Dr. David Euhus, a professor of surgery at the University of Texas Southwestern Medical Center in Dallas, and an expert in cancer genetics and risk assessment, says the fruits, marketed by companies for their high nutritional and antioxidant content, have no documented impact on keeping cancer at bay in humans.
"There's really no superfood that's been proven to reduce the risk of cancer," Euhus says in a statement. "The antioxidants in clinical trials have not shown an effect on cancer rates."
Some animal studies have linked eating certain foods -- such as cauliflower, Brussels sprouts and broccoli -- with cancer reduction. The foods have nutritional content Euhus finds "intriguing" in terms of potential disease-fighting properties but human study results remain inconclusive.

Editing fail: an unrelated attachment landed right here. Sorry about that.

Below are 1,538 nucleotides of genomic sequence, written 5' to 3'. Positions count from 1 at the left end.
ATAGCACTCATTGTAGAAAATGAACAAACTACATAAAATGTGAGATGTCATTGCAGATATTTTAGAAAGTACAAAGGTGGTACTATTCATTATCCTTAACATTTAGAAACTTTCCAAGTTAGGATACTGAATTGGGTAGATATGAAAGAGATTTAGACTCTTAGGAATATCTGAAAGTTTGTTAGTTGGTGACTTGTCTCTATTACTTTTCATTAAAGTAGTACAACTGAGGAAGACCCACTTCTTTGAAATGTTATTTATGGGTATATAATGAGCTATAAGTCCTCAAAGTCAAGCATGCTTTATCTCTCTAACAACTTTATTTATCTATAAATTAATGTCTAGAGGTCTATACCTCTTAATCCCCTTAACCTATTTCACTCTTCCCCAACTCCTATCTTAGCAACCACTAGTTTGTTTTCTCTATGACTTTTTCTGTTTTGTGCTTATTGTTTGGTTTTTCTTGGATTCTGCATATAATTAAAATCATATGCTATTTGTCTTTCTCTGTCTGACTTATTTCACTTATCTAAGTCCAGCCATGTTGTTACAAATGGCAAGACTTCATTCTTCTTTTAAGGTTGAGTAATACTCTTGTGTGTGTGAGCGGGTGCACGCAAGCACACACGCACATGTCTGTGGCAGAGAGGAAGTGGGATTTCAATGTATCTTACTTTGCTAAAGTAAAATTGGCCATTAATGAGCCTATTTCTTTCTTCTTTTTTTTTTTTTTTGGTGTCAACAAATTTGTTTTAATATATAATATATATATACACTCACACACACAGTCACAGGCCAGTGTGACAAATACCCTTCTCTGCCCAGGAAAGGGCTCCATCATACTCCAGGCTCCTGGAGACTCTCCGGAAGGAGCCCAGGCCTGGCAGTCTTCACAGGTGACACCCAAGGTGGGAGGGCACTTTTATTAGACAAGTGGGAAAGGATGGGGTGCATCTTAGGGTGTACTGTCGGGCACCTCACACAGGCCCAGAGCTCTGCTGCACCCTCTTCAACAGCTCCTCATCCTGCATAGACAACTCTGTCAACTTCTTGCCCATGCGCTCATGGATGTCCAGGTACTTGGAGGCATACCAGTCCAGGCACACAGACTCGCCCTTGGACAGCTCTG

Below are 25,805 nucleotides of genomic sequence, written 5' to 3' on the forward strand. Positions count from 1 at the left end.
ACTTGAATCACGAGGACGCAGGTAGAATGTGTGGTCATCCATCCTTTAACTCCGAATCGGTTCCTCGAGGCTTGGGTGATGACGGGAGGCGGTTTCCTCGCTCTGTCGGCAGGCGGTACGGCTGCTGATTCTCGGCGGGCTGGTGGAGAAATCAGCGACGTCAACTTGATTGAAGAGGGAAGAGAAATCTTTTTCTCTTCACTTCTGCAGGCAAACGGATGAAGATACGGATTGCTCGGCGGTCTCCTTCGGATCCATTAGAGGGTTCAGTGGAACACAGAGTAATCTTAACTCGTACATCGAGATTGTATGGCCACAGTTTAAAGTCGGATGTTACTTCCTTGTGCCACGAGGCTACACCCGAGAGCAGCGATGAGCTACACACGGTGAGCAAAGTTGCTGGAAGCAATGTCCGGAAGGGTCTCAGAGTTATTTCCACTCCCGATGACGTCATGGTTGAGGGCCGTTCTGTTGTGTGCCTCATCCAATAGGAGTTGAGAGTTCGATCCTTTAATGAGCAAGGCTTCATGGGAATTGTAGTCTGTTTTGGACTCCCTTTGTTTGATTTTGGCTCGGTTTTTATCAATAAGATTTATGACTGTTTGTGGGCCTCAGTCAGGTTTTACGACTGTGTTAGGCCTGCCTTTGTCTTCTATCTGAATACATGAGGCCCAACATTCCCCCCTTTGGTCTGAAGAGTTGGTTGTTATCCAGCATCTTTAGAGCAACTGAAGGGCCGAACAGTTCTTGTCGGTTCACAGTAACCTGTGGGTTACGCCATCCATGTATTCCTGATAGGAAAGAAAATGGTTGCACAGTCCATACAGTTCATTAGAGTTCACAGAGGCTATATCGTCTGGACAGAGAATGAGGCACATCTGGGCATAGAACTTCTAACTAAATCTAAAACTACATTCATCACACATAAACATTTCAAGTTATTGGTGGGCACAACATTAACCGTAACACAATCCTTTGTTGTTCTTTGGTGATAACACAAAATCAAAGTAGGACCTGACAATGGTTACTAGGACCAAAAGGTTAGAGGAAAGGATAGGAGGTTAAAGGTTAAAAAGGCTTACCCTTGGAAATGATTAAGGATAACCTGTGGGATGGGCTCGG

To help prevent cancer, Euhus suggests staying away from simple sugars that can raise insulin levels, which have been linked to increased breast cancer rates. However, frequent exercise consistently has been shown to reduce breast cancer rates.
Euhus warns fruit is still loaded with natural sugar, so quantities should be limited.
"I think of fruit as a dessert and not as a medicine," Euhus says.
From the May 25, 2011, Prepared Foods' Daily News.